Founded in 1977, the New Museum is the first and only contemporary art museum in New York City and among the most respected internationally, with a curatorial program unrivaled in the United States in its global scope and adventurousness.
The New Museum will open its new building on the Bowery to the public on Saturday, December 1, 2007. Coinciding with the institution’s 30th anniversary, the milestone will be celebrated with 30 hours of continuous free admission to the public sponsored by Target, beginning at noon on December 1st. New York City officials will preside over a grand ribbon cutting ceremony at the New Museum on Friday, November 30th.
The public opening of the new New Museum will conclude a week of celebration and special previews to be attended by the many corporate, foundation, government and individual patrons whose passion for contemporary art and the institution’s mission of “new art, new ideas” have brought the New Museum to the successful conclusion of its $64 million capital campaign.
With the inauguration of the building at 235 Bowery, between Stanton and Rivington Streets at the intersection the Bowery and Prince Street, the New Museum of Contemporary Art will occupy its own freestanding, dedicated building for the first time in the institution’s history. The structure is the first art museum ever built from the ground up in downtown Manhattan. The seven-story, 60,000 square foot New Museum —a glimmering metal mesh-clad stack of boxes shifted off axis in a dynamic composition— was designed by noted avant garde architects Kazuyo Sejima and Ryue Nishizawa of the Tokyo-based partnership Sejima+Nishizawa/ SANAA, with Gensler, New York, serving as Executive Architect. The building has been named for trustees Mitzi Eisenberg and Susan Feinstein and their husbands Warren Eisenberg and Leonard Feinstein, who together provided the lead gift to the institution’s capital campaign.
The New Museum building on the Bowery will have the presence of a shimmering, gravity defying sculpture sited at a pivotal geographic and cultural intersection in New York’s urban fabric, along the storied thoroughfare where several of the city’s most distinctive communities meet and generations of artists have lived, worked, and contributed to the ongoing cultural dialogue of the nation. Clad in a silvery, anodized expanded aluminum mesh and punctuated by windows and skylights offering vistas and vignettes of the city, the building’s form was conceived to express the ever-changing dynamic of the art and ideas to be presented within. Dramatic full floor, column-free exhibition spaces will occupy three main gallery levels. The building will also house a 182-seat theater, classrooms, an Education Center, and a top-floor events space with rooftop terraces offering panoramic views of the city. The broad, light-washed ground floor space—named the Marcia Tucker Hall in honor of the New Museum’s late founder—will be an animated public space where passersby will be able to see every function at the street level through a broad expanse of glass and visitors will find the acclaimed New Museum Store, New Food café, and a glass-walled lobby gallery washed by daylight from a setback above.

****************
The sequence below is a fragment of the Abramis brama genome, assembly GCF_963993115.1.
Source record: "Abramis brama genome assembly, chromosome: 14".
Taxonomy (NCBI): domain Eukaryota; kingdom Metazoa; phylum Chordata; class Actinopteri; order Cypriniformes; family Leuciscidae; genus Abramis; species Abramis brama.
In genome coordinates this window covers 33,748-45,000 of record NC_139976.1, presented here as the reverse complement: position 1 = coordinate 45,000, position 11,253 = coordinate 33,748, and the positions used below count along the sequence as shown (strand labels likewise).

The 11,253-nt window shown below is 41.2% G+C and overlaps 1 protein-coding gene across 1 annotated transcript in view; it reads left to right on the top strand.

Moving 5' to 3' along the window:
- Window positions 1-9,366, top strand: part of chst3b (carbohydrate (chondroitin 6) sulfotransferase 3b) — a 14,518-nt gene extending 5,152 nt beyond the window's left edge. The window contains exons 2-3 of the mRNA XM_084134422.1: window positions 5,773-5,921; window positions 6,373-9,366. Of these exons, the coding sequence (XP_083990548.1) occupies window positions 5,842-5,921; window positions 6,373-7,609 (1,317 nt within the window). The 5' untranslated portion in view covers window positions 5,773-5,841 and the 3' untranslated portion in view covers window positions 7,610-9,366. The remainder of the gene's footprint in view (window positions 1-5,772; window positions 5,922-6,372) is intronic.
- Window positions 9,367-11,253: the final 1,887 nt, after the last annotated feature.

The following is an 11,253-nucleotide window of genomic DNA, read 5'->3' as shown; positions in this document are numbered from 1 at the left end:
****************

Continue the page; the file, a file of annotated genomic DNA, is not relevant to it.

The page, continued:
These features and spaces will provide a platform for the Museum’s far-reaching international programs, including exhibitions, installations, live presentations and performances, public education programs, and a highly original new global institutional partnership initiative, Museum as Hub, all inspired by the institution’s mission to present without prejudice the art of our time to an ever-expanding and increasingly diverse public.